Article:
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How Should We Respond to Globalization?

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The world is changing fast. Are we being mindful about whether the world is looking more like God intended?

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Excerpted from
Engaging Globalization
By Bryant L. Myers

We live in interesting times.

In the last twenty years, things have been changing with increasing speed in God’s world. Economically, the world’s gross domestic product (GDP) more than doubled to almost $78 trillion in spite of a number of recessions in major economies and the global recession of 2008–9. Twenty years ago, the world’s largest economies in terms of comparative purchasing power were the United States, Japan and Germany; today they are China, the United States and India. In the last twenty years, global trade increased from $2 trillion to over $18 trillion a year.

This has brought some good news to the poor. The proportion of the world’s population living in extreme poverty has been cut in half over this twenty-year period. Deaths of women giving birth have been reduced by almost half, as have deaths of children under the age of five. In developing countries, life expectancy increased by almost nine years. More children are in school, and the greatest increase is among girls.

Technologically, the first website was launched in 1991, and seventeen years later Google indexed one trillion websites. Internet users reached three billion in 2015. In the last twenty years, we have witnessed the launch of Google, Facebook, YouTube, Twitter and a host of new social media. The iPhone was launched in 2007, and four years later 1 billion people were using smart phones around the world and 4.6 billion people were using mobile phones. These and more technological innovations are available to this generation of adolescents and youth, which is the largest in history and represents almost one-third of the world’s population. These young people will have little memory of a world without smart phones, instant messaging and the internet.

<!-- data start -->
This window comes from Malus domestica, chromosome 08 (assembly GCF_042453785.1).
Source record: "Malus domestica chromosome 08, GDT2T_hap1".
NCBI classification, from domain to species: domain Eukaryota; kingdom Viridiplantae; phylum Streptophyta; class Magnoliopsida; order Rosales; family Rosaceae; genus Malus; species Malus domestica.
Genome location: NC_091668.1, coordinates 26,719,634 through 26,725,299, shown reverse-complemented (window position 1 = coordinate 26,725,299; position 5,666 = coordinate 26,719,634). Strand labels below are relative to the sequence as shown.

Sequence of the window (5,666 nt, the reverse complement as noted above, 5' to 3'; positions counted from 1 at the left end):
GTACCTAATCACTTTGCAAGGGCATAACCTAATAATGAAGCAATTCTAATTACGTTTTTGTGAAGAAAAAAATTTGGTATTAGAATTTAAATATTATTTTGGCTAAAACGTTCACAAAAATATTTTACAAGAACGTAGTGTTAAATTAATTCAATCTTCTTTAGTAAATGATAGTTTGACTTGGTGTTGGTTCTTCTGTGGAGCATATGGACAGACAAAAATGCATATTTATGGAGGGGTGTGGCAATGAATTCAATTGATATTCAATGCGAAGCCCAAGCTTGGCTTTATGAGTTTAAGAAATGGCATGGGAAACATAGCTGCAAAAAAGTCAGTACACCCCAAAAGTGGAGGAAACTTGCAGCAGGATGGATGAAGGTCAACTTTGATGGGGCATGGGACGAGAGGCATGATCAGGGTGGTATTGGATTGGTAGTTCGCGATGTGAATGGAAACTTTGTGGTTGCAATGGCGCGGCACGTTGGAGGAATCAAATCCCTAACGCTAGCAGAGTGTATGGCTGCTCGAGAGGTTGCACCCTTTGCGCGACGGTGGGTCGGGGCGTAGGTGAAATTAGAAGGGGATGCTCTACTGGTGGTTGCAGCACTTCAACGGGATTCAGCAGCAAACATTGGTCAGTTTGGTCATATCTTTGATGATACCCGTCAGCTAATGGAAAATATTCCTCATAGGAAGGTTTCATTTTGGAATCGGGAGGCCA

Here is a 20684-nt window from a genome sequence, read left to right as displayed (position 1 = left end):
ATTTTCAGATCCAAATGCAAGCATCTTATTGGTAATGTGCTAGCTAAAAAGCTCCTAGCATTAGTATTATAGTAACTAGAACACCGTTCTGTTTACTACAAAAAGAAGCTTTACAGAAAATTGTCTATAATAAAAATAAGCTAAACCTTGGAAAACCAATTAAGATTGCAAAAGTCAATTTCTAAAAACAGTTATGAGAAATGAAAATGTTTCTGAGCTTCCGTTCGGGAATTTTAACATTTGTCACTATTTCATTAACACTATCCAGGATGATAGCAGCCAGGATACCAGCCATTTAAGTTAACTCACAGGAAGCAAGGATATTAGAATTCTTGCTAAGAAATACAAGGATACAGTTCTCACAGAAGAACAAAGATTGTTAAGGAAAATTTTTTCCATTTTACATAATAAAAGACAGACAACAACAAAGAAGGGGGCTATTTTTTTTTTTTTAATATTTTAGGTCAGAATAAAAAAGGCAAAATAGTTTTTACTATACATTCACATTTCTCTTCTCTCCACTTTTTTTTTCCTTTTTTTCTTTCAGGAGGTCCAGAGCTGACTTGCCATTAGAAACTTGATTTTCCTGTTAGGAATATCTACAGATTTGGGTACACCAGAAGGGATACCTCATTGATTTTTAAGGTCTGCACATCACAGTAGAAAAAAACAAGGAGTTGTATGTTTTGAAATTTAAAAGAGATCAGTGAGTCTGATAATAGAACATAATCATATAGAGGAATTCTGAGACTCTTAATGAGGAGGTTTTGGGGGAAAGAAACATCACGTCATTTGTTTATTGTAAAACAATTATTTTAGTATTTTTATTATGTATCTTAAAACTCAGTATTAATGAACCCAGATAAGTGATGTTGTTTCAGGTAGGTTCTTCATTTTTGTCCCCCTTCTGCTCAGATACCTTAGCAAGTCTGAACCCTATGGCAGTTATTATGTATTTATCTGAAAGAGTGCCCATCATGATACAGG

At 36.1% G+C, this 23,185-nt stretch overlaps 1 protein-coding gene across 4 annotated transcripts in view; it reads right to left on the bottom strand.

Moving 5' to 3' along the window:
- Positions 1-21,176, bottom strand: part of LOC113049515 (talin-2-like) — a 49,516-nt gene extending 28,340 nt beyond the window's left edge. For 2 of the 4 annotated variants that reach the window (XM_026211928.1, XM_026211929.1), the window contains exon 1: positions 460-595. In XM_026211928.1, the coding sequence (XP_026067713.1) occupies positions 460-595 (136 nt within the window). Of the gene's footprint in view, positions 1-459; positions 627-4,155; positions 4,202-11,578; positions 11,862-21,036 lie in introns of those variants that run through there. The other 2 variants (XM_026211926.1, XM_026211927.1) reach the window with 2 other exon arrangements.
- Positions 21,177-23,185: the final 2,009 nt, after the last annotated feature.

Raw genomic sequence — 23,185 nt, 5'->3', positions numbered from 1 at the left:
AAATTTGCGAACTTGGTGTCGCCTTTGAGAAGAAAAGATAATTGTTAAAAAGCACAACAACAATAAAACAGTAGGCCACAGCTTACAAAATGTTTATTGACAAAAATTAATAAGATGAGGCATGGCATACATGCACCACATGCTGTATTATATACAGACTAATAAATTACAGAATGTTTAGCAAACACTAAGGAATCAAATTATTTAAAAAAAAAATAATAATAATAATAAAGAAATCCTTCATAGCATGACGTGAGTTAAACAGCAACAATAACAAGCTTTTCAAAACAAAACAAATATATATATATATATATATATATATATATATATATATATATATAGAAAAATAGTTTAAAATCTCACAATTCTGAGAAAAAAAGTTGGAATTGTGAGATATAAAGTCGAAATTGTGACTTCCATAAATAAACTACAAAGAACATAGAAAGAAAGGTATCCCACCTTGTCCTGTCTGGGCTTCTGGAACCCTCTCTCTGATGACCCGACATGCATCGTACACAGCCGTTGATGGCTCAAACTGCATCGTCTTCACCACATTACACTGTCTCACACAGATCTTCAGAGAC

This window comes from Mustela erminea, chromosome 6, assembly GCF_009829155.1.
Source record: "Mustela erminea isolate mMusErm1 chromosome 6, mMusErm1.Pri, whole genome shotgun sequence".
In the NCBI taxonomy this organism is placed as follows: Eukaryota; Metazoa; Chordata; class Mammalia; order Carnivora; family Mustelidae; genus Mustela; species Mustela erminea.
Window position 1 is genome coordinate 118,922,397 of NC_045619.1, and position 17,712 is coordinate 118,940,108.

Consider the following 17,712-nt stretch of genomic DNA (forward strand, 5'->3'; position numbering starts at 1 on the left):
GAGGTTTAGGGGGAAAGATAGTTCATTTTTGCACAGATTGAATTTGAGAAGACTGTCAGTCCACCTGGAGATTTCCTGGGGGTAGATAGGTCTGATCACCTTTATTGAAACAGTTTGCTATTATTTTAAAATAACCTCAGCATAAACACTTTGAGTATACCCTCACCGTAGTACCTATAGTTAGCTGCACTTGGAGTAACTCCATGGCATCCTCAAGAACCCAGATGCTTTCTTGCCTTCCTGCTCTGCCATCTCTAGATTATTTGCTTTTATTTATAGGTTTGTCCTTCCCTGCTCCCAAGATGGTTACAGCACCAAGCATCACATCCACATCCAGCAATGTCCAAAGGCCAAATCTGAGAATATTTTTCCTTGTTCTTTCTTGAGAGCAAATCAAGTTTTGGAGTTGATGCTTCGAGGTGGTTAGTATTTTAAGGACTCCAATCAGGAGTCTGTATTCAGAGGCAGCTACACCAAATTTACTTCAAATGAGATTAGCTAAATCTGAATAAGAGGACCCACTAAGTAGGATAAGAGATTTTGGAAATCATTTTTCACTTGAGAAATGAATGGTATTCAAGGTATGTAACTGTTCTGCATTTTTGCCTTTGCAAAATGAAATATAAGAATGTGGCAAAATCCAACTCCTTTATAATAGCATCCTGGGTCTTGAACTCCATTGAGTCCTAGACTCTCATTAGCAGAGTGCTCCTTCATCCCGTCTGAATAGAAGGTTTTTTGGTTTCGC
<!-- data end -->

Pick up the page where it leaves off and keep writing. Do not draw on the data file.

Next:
Since the beginning of time, people, plants and animals have been going global. But it is only in the last two hundred years that going global was turbocharged by the ability of people to get connected and get closer to each other. As we will see later in more detail, the modern era of globalization began with the economic development of Britain in the beginning of the nineteenth century, followed by Europe, the United States and Japan. This new form of globalization began sweeping the world after World War II and especially with the end of the Cold War in the late 1980s. The drivers of globalization are deep and continuing changes in economics, technology, culture and human self-understanding.

But there is more to globalization than just getting closer and better connected. It is changing us as individuals, not just our societies. We are meeting people previously too distant to know. Not so long ago, our neighbor usually looked like us or spoke our language; now our neighbor can be a Sudanese mother with a hungry child, or a Syrian girl fleeing the destruction of her home country. Their images and stories are readily available on our digital devices, and we are responding compassionately to these stories.